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Windowpane shirt by Charles Tyrwhitt

Shirts – Collar

There are many collars available, making choices difficult. We are going to focus on three that will work for most people. The Classic Collar, Semi Spread Collar, and Spread Collar. Those collars are about personal preference, as well as how often you plan to wear a tie with your shirts. Also, keep in mind to see if you are planning to wear your shirts a little more casually. If you like larger tie knots, I would recommend a semi-spread or spread collar, as they will give a little more room for your Windsor knot.

What matters is that you need to find shirts with Collar Stays inside the collar, those pieces of plastic, or brass will keep structure within your shirt collar. Those are key, if you see shirts without those, step away. If the collar stays feel flimsy to you, you can always purchase some brass ones.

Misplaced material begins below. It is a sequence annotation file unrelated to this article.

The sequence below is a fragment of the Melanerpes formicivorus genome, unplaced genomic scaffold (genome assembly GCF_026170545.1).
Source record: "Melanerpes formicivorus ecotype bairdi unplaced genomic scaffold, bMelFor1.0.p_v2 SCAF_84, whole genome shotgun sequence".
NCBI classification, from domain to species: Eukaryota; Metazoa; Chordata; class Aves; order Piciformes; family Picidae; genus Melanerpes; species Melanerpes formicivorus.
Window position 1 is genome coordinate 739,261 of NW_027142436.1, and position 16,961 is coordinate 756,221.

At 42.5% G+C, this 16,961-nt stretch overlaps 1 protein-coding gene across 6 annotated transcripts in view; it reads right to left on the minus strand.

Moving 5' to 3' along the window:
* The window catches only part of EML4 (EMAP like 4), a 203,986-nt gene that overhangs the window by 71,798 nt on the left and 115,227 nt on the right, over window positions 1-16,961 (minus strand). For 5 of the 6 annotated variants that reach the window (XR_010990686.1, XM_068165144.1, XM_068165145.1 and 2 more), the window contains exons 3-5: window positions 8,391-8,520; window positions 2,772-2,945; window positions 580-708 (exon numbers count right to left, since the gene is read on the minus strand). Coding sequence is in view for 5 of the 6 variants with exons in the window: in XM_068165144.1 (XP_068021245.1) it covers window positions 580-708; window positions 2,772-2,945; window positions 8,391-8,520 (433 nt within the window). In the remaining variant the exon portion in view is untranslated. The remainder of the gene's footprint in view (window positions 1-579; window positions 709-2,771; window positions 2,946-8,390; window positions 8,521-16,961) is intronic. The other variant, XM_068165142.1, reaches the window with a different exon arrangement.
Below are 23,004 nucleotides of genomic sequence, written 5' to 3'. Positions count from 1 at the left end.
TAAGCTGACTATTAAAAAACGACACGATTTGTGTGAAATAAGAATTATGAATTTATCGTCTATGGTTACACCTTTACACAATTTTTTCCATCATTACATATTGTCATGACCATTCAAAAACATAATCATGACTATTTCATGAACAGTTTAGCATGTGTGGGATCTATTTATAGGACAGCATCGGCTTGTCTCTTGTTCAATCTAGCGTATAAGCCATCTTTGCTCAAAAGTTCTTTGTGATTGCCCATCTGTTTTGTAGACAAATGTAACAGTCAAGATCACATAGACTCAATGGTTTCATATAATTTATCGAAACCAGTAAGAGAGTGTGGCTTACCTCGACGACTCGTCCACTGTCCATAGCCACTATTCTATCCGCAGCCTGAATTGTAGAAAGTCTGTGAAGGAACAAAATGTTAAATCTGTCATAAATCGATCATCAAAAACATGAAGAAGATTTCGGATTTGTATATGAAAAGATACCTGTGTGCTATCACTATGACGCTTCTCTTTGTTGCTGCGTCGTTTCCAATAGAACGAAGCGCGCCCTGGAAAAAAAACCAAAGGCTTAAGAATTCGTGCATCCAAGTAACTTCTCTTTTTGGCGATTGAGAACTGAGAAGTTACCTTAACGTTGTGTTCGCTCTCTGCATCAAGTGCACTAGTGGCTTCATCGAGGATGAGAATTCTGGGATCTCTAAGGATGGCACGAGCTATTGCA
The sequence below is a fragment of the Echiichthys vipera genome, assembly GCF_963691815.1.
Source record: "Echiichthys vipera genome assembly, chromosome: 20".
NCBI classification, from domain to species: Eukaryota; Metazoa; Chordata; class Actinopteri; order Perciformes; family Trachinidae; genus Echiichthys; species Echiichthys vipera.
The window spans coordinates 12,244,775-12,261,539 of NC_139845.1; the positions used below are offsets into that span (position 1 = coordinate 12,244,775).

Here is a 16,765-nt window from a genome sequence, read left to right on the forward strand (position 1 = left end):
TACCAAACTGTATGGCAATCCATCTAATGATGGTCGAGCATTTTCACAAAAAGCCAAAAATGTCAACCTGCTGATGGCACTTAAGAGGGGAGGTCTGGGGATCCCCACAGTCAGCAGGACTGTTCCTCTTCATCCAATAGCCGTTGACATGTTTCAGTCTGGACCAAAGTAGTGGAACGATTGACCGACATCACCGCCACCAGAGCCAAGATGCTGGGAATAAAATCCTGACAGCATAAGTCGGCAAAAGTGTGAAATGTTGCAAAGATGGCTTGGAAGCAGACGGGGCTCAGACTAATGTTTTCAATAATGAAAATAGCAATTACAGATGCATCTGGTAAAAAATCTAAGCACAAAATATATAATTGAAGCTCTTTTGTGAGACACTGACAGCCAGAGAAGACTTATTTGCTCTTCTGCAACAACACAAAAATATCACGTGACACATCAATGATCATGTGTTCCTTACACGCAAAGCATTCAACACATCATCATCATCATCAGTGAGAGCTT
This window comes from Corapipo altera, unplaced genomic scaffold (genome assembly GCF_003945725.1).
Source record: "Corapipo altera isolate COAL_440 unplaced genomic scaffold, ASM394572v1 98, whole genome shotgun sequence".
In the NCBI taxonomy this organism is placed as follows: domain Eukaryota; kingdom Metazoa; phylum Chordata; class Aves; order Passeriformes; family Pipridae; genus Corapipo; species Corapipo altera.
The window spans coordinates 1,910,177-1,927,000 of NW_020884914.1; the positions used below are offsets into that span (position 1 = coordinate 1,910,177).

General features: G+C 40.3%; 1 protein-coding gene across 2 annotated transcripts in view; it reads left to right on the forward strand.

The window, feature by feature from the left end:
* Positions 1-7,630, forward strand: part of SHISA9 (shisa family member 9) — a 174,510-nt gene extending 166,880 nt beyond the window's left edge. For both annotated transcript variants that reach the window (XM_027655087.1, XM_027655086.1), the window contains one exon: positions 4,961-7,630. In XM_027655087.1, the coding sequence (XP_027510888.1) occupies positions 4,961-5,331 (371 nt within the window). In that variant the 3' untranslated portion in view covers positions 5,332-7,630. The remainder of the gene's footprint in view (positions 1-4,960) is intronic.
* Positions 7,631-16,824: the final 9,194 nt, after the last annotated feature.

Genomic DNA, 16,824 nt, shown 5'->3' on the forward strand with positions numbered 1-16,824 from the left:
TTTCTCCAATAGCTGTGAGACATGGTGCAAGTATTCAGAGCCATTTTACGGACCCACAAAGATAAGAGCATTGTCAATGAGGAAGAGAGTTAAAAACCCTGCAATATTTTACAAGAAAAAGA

Blue Shirt from Charles Tyrwhitt

Shirts – Cuff

We will discuss two types of cuff styles. You can either have French cuffs or Regular (barrel) cuffs. The difference between both is one uses cufflinks to close your sleeve, while the other will use buttons. French cuffs are more formal, and it would take you a few more minutes every morning to find your cufflinks. French cuffs will, however give you an extra edge that can make the difference. Regular cuffs are what you are used to, they are effective and simple. What you pick is your choice, I personally own both types of shirt cuffs as I think they both have their place at different times.

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Winchester shirt from Charles Tyrwhitt

Shirts – Colors